Omicron specials: One of the plusses of mRNA vaccines was supposed to be the ability to adapt them easily to new variants, and as late as January Pfizer was promising it would have an anti-Omicron vaccine ready to roll in March. Now that deadline has come and gone, and who’s gotten the vaccine? Animals, mainly, and it hasn’t done them much good. Even a tailored Moderna vaccine is flunking out in monkeys and mice. Even worse, the antibody patterns suggest the new vaccines leave the animals less protected against previous strains of the virus. Early human studies are underway from both Pfizer and Moderna, but I suspect it’s back to the drawing board.
Vaccinated/contagious: People with breakthrough infections have a lower infectious viral load than the unvaccinated and clear the virus more rapidly. And researchers in the UK and the Netherlands found people with “breakthrough” infections transmitted the Delta variant to about half as many contacts. But when it comes to household members, who are more intensely exposed, that advantage disappears.
About them chickens…
Currently 31.2 million Americans are uninsured, and that number may swell to 47 million when the Medicaid rolls get slashed due to the end of the state of emergency later this year. Many are theoretically eligible for other forms of insurance, but in practice there are many barriers. As I reluctantly predicted in my last post, the refusal of Congress to fund the battle against COVID-19, for which Democrats are as responsible as Republicans, means those 47 million will likely have to pay for services that had been free: each test will set them back $125-$195, each vaccine dose at least $40, and if they get sick they’ll be liable for treatment costs. Already black or impoverished Americans are being hospitalized at twice the national rate, even before cutbacks kick in. Insured Americans will suffer too, since supplies of vaccines and treatments will dry up, traditional Medicare will no longer cover telemedicine, and the ability to detect and protect against new variants will be damaged. The criminal American health system – or should I say death system – strikes again. When the hell is the US going to join the rest of the civilized world and offer health care to everybody?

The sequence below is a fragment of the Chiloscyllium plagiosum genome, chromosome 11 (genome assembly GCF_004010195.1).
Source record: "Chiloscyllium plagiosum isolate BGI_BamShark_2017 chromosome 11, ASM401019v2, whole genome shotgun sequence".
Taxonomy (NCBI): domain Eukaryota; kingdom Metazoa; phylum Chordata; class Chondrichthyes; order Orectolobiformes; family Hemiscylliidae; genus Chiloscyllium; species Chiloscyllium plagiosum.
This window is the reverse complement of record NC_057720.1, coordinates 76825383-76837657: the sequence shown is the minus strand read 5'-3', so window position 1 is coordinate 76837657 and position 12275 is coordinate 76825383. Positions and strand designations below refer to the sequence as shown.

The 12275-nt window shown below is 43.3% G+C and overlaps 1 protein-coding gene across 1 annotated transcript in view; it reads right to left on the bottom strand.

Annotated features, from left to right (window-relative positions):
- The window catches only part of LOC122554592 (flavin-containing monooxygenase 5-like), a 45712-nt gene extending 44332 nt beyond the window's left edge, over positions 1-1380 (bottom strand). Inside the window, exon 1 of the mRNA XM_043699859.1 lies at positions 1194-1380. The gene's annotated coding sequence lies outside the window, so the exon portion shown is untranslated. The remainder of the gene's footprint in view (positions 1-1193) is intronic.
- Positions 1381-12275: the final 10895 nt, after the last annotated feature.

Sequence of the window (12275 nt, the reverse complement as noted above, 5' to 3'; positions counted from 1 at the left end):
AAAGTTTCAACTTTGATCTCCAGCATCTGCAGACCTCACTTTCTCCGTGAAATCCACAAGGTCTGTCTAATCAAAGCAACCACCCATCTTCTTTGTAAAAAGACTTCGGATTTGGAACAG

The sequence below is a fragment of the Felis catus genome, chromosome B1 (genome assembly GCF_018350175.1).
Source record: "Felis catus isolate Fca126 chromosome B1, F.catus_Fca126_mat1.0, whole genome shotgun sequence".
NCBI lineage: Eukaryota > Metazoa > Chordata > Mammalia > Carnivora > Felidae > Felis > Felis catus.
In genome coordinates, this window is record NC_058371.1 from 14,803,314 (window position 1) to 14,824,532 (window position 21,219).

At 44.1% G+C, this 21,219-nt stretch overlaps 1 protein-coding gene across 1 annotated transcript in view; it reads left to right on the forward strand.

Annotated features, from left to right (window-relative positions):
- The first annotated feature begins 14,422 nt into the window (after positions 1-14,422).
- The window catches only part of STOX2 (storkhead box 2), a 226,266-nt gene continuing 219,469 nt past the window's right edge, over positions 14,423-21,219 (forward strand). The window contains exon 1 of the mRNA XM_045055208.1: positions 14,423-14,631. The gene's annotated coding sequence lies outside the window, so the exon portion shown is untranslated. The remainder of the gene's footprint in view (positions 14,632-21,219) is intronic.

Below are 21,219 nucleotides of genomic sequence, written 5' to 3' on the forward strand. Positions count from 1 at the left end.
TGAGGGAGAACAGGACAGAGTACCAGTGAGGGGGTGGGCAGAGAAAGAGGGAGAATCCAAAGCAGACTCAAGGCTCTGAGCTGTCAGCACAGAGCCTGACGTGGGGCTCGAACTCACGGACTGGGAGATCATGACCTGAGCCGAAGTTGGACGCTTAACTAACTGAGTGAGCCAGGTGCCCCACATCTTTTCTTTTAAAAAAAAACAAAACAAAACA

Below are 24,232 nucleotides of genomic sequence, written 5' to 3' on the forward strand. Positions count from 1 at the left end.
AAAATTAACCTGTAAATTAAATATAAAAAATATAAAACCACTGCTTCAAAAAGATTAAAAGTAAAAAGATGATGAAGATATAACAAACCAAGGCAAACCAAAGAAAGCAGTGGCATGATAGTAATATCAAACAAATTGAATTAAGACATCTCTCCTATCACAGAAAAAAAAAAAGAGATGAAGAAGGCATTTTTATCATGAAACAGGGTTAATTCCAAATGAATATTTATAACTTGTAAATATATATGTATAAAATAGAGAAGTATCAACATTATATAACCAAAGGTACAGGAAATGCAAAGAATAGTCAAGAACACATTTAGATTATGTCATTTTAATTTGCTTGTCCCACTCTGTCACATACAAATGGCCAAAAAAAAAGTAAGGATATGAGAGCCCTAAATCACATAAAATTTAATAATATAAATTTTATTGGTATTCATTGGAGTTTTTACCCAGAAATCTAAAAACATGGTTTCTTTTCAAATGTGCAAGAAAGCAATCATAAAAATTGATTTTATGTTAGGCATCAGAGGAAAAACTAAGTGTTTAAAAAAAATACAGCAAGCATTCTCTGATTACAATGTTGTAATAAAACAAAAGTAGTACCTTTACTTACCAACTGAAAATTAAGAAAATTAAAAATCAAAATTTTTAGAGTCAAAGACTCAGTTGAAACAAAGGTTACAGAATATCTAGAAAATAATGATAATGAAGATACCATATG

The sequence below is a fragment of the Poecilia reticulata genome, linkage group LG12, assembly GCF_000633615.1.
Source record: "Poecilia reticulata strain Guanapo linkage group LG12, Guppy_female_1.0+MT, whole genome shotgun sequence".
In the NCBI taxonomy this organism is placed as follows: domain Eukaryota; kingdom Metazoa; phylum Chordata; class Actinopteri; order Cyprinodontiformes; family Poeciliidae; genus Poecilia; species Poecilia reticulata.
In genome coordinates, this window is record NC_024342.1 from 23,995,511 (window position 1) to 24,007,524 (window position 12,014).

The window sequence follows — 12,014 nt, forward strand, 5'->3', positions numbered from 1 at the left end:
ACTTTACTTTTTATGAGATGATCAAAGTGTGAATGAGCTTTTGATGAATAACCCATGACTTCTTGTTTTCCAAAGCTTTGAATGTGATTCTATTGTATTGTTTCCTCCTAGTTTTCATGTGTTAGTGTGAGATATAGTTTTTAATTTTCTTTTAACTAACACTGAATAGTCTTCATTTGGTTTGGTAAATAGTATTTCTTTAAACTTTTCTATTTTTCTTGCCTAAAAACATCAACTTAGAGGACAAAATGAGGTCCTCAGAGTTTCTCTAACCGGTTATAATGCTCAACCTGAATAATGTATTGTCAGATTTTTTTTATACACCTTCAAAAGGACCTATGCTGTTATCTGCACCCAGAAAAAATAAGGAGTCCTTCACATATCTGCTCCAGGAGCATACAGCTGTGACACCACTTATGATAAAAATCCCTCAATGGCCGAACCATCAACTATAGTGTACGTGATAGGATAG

The state of the States
New CDC data suggest that 43% of Americans, including more than half of children under 18, have already been exposed to SARS-CoV-2, doubling the official number of cases. But those figures come from analyses of blood samples drawn during January for other reasons – a questionable methodology, given that people who are getting blood tests are older and sicker than the general population, and may also have differing risks of exposure to COVID-19. Only age could be adjusted for statistically. Alas, these findings can and will be misinterpreted as meaning that 43% of Americans not only have had COVID-19 but have permanent future protection due to natural immunity.
The lenient new CDC guidelines continue to be hotly debated, partly related to the agency’s gradual corruption by economic and business interests, with immunosuppressed justifiably fearful. The Italian Medical Association strongly recommends everybody keep wearing masks inside public spaces even if the government goes through with dropping the requirement at the end of April.
In addition to thinking the US should return to normal, Leana Wen thinks an Omicron BA.2 surge is coming but we shouldn’t worry. Her reasoning is that most Americans are protected from severe disease and death by recent infections or boosters. But protection from milder forms is less, and my mantra – shared by experts such as Danny Altmann – is as always, “What about long COVID?”
Another fellow-Cassandra is Tom Frieden, Director of the CDC in better days, who particularly emphasizes how urgent it is get more shots into American arms given that a mind-boggling 60% of Americans are not up-to-date with their vaccines and therefore at particularly high risk for severe disease and death.
Here's that good piece of hers.